Reform cheer & jeer for chair
A kick away from legend
‘Poacher’ Tehelka hunted by CBI
Cure for doctor cuts
Bollywood is UK pin-up
Cloud on rail carve-up bid
George push for Farooq Cabinet slot
Nepal input plea to fight Pak terrorists
Fernandes manch puts Nitish on edge
Calcutta Weather

 
 
REFORM CHEER & JEER FOR CHAIR 
 
 
FROM OUR SPECIAL CORRESPONDENT
 
New Delhi, June 26: 
Prime Minister Atal Bihari Vajpayee today said the Cabinet reshuffle/expansion would take place around July 1.

Asked if BJP president K. Jana Krishnamurthi would be inducted, Vajpayee said in jest: “He is the president. He can remove me from prime ministership.”

Vajpayee spoke at a ceremony held to release home minister L.K. Advani’s Prisoner’s Scrap Book on the anniversary of the Emergency.

Advani said discussions on the Cabinet expansion were going on, but was non-committal when asked if some ministers would be brought back to the party and vice-versa. “Let us see,” he said. But, with the Prime Minister’s announcement, the process has gained momentum.

However, a meeting planned this evening between Vajpayee, Advani and Jaswant Singh was called off. BJP sources said the top two had already finalised the list and there would probably be another round of consultation once Vajpayee returns from Lucknow. He is leaving tomorrow for his Lok Sabha constituency.

Yesterday’s Cabinet meeting, which cleared the proposal to allow 26 per cent foreign direct investment in newspapers and magazines, had turned out to be a forum for ministers to iterate or recast their positions on swadeshi versus videshi and “catch” the Prime Minister’s “eyes and ears” in the hope of getting a better portfolio or hanging on to the existing one.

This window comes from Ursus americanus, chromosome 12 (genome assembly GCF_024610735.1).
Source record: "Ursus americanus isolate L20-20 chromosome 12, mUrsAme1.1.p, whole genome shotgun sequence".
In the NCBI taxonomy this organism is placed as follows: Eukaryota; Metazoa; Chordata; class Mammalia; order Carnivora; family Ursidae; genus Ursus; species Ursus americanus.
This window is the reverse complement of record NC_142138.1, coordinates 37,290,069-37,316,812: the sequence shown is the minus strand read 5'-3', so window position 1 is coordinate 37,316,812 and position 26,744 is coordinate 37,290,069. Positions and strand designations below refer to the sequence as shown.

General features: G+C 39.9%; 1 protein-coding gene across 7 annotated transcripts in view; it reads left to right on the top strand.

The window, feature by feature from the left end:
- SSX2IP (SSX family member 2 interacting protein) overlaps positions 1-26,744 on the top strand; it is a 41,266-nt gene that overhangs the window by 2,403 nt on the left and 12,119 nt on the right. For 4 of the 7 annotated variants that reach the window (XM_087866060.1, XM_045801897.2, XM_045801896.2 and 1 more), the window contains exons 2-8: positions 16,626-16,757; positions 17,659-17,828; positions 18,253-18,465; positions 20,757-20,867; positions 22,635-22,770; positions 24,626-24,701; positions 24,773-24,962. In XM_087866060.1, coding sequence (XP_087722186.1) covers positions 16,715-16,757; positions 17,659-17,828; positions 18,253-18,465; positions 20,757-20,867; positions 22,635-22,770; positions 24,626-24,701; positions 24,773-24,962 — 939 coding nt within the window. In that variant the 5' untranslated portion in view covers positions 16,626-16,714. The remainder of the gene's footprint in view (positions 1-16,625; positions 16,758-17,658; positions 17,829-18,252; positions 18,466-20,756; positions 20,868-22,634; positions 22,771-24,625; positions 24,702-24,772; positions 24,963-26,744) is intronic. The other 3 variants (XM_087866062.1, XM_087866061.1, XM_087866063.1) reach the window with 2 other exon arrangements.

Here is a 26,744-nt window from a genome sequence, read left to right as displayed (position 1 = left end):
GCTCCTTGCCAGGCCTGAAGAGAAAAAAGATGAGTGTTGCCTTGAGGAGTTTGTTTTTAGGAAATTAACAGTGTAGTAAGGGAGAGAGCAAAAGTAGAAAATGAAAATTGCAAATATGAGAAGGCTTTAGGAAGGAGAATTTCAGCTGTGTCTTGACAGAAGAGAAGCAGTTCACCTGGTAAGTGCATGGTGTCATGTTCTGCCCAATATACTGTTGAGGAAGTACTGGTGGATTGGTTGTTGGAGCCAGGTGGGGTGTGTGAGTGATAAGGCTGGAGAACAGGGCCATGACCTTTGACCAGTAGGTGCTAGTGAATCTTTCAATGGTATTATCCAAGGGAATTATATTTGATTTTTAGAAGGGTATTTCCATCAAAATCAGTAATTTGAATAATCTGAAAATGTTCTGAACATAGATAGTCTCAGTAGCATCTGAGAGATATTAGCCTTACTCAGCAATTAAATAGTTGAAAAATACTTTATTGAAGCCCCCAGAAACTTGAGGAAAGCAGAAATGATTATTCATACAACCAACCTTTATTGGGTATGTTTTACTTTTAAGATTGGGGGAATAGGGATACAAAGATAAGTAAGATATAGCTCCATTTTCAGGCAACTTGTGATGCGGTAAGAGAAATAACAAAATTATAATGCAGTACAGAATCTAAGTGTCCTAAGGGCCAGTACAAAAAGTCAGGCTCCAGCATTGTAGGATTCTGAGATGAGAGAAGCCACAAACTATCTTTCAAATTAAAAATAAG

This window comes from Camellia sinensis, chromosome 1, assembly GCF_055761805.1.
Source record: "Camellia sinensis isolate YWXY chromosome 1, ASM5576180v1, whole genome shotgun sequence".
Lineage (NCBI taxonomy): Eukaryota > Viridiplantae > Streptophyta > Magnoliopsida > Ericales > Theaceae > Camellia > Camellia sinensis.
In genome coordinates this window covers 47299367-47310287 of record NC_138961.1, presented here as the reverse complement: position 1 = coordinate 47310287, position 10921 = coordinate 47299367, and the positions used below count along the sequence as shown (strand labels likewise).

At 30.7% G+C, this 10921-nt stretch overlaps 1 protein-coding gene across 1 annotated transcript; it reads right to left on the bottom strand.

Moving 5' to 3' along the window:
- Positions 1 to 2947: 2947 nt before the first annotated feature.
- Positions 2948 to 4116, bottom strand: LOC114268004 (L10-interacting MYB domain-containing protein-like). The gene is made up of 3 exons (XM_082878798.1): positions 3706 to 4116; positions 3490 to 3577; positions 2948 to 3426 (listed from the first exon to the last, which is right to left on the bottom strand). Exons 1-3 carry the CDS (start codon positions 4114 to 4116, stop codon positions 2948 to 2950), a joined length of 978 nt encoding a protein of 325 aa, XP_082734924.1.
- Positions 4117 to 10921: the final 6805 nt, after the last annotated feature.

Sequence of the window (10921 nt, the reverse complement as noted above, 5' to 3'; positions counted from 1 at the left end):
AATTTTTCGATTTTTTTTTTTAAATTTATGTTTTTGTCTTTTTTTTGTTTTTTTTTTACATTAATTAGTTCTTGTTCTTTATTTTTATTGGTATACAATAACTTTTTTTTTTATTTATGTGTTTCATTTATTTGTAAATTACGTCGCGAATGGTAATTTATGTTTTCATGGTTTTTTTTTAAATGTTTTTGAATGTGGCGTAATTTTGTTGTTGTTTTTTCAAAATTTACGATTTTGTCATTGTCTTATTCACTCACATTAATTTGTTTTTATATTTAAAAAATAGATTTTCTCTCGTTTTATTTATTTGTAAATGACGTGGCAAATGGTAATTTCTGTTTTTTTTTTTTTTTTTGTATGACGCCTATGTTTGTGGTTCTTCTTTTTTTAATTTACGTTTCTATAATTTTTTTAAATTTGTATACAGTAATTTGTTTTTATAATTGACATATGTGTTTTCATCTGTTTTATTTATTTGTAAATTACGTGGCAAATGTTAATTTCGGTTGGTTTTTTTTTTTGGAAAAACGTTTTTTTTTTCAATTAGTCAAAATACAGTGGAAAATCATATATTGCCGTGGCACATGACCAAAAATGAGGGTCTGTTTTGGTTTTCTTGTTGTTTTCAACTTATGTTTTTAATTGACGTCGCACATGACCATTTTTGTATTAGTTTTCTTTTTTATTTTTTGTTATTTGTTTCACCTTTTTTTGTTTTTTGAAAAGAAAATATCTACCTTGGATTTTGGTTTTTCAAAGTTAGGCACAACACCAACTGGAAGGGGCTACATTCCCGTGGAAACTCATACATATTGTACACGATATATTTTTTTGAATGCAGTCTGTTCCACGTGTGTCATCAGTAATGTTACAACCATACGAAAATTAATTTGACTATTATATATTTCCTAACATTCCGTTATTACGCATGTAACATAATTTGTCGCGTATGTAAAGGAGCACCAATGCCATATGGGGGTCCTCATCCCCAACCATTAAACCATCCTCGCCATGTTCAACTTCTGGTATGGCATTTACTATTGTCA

The biggest surprise was sprung by Yashwant Sinha, the finance minister, who spoke out strongly against the proposal, saying this could “jeopardise national interest”. Sports and youth affairs minister Uma Bharti, joined him, and was reminded by Vajpayee that she was in a Cabinet meeting and not addressing a public rally.

Sinha, who made it to the finance minister’s post by posing as a “champion” of the swadeshi cause, took little time to embrace liberalisation once he settled down in his chair, much to the RSS’ dismay.

Political observers see his pique at yesterday’s meeting as a near-certain sign of his exit in the impending Cabinet changes. BJP sources said it was also Sinha’s last-ditch attempt to convey to the RSS, which opposed the proposal, that he was with the Sangh. Sarsanghachalak K.S. Sudarshan is believed to have asked Uma Bharti this morning how the government allowed foreign investment.

But sources also said it was unlikely the RSS would back up Sinha again.

The other surprise yesterday was Murli Manohar Joshi’s case for allowing not just 26 per cent but 100 per cent foreign direct investment in print. He was the BJP’s best-known swadeshi face. Joshi, said BJP sources, had positioned himself for the finance minister’s job, which he had wanted since 1996 when the BJP was in power for 13 days. His volte-face was interpreted as telling Vajpayee that if he got the job, swadeshi would be expendable.

   

 
 
A KICK AWAY FROM LEGEND 
 
 
FROM KEIR RADNEDGE
 
Saitama, June 26: 
The blessing and the curse of being Brazilian is the need to be schizophrenic: favourites to win each and every World Cup, but in the most wondrously exciting manner imaginable.

Anything as prosaic as a one-goal margin is dismissed as unworthy of the nation which has brought the world game more superstars than any other. It’s fortunate for Brazil here at the World Cup that its Japanese fans are not as demanding as the media circus back home.